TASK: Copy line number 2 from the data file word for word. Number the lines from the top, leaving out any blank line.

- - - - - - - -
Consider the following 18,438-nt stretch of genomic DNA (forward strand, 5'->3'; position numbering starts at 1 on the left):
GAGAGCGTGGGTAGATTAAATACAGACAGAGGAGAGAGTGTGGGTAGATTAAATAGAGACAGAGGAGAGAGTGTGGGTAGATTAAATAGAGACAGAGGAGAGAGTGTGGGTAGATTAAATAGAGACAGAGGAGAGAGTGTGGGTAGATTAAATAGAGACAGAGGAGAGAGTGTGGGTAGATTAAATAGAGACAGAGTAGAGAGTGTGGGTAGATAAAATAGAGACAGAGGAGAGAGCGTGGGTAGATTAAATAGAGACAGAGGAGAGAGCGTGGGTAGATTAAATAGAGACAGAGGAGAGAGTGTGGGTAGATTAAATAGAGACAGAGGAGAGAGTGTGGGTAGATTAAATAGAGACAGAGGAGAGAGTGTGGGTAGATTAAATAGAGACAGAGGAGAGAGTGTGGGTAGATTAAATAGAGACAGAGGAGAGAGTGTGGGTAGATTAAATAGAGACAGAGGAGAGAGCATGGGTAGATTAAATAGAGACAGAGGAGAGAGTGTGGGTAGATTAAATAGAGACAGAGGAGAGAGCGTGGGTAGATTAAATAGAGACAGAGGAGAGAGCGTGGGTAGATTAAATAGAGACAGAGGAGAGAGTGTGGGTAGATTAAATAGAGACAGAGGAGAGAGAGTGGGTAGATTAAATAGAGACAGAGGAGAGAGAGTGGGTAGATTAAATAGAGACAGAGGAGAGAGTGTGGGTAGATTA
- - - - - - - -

GAGAGCGTGGGTAGATTAAATACAGACAGAGGAGAGAGTGTGGGTAGATTAAATAGAGACAGAGGAGAGAGTGTGGGTAGATTAAATAGAGACAGAGGAGAGAGTGTGGGTAGATTAAATAGAGACAGAGGAGAGAGTGTGGGTAGATTAAATAGAGACAGAGGAGAGAGTGTGGGTAGATTAAATAGAGACAGAGTAGAGAGTGTGGGTAGATAAAATAGAGACAGAGGAGAGAGCGTGGGTAGATTAAATAGAGACAGAGGAGAGAGCGTGGGTAGATTAAATAGAGACAGAGGAGAGAGTGTGGGTAGATTAAATAGAGACAGAGGAGAGAGTGTGGGTAGATTAAATAGAGACAGAGGAGAGAGTGTGGGTAGATTAAATAGAGACAGAGGAGAGAGTGTGGGTAGATTAAATAGAGACAGAGGAGAGAGTGTGGGTAGATTAAATAGAGACAGAGGAGAGAGCATGGGTAGATTAAATAGAGACAGAGGAGAGAGTGTGGGTAGATTAAATAGAGACAGAGGAGAGAGCGTGGGTAGATTAAATAGAGACAGAGGAGAGAGCGTGGGTAGATTAAATAGAGACAGAGGAGAGAGTGTGGGTAGATTAAATAGAGACAGAGGAGAGAGAGTGGGTAGATTAAATAGAGACAGAGGAGAGAGAGTGGGTAGATTAAATAGAGACAGAGGAGAGAGTGTGGGTAGATTA